Trials of the Diaspora: A History of Anti-Semitism in England – Anthony Julius – Order now

julius“This is an essential history and so it’s fortunate it has been written by a man with the extraordinary fluency, staggering erudition, scholarly integrity, intellectual acumen, and moral discernment of Anthony Julius.” –Philip Roth

“Part history of an irrational hatred, part forensic analysis of a sophistical lie, part literary criticism – for, as Anthony Julius shows, anti-Semitism is a species of fantastical literature, all figure of speech, misquotation and fancy – this exhilarating work nails a defamation which, to humanity’s discredit, persists to this hour. Indispensable.” –Howard Jacobson

“Anthony Julius has produced a brilliant and readable account of a shameful stain on the national reputation. The best dissection I’ve seen of Britain’s oldest and least acknowledged racial prejudice.” –Nick Cohen

“Writing against a backdrop of rising violence and abuse directed at English Jews and the State of Israel, Anthony Julius insightfully and passionately traces antisemitism’s abject history in England from the medieval period until today. This eminently readable book is thoroughly researched and nuanced, and its take on contemporary antisemitism is a true tour de force.” –Jehuda Reinharz, Richard Koret Professor of Modern Jewish History and President, Brandeis University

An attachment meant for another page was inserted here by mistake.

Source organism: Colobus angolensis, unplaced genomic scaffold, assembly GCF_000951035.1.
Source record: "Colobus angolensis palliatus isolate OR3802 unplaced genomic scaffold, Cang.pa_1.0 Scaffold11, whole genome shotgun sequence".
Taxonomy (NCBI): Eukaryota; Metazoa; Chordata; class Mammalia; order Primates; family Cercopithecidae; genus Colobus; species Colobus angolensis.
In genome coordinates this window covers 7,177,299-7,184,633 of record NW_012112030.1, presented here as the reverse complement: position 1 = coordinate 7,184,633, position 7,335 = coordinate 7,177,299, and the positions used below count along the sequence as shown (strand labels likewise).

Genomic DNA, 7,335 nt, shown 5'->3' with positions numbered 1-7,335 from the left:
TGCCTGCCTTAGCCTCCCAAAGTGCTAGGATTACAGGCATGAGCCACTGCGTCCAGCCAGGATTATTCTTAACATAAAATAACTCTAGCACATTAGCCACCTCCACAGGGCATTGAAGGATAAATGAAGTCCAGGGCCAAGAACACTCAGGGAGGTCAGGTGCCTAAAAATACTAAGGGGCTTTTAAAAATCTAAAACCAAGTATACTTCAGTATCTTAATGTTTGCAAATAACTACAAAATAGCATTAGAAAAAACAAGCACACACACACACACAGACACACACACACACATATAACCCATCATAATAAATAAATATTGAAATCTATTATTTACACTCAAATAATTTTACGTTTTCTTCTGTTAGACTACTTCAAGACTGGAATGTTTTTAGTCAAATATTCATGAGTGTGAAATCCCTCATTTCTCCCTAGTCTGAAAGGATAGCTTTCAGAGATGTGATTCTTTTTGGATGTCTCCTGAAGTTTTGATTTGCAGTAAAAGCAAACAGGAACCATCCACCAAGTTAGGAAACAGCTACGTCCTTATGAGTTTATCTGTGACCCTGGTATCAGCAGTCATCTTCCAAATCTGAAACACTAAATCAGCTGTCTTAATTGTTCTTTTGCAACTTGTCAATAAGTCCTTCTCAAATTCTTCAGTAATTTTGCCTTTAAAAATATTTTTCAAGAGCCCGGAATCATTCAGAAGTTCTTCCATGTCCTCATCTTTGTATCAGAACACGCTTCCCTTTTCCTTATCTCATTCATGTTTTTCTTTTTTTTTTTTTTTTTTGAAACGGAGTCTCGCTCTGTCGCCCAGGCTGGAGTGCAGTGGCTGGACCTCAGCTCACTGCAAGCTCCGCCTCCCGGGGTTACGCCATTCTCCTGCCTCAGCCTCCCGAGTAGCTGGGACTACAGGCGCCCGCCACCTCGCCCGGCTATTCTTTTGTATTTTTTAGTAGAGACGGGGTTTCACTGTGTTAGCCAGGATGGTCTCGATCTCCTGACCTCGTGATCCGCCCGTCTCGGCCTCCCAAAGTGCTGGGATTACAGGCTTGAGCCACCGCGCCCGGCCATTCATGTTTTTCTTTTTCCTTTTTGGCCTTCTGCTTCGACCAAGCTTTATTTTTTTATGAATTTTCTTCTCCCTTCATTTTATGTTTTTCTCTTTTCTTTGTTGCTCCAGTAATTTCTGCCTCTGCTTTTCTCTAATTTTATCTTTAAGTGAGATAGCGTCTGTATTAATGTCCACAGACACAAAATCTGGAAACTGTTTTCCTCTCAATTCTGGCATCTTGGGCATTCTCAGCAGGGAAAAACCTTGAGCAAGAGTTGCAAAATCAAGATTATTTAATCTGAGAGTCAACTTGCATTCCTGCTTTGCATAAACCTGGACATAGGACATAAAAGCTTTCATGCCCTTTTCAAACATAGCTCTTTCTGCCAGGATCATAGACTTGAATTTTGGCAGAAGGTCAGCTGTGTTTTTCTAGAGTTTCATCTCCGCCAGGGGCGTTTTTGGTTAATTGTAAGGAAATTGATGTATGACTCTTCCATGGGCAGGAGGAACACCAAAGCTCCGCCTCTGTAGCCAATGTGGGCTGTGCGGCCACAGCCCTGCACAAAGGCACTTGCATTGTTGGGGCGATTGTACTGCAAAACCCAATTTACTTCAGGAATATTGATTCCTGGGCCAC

Trials of the Diaspora is a ground-breaking book that offers the first ever comprehensive history of anti-Semitism in England. Anthony Julius identifies four distinct versions of English anti-Semitism, which he then proceeds to investigate in detail. The first is the anti-Semitism of medieval England, a radical prejudice of defamation, expropriation, and murder, which culminated in 1290, the year of Edward I’s expulsion of the Jews from England, after which there were no Jews left to torment. The second major strand is literary anti-Semitism: an anti-Semitic account of Jews continuously present in the discourse of English literature, from the anonymous medieval ballad “Sir Hugh, or the Jew’s Daughter” through Shakespeare to T. S. Eliot and beyond. Thirdly, Julius addresses modern anti-Semitism, a quotidian anti-Semitism of insult and partial exclusion, pervasive but contained, experienced by Jews from their “readmission” to England in the mid-17th century through to the late 20th century. The final chapters then deal with contemporary anti-Semitism, a new configuration of anti-Zionisms, emerging in the late 1960s and the 1970s, which treats Zionism and the State of Israel as illegitimate Jewish enterprises. It is this final perspective which, in Julius’s opinion, now constitutes the greatest threat to Anglo-Jewish security and morale. This book, the first history of its kind, is sure to provoke much comment and debate, and comes as a timely reminder that English culture has been in no way immune to anti-Semitism – and in certain ways is still not to this day.

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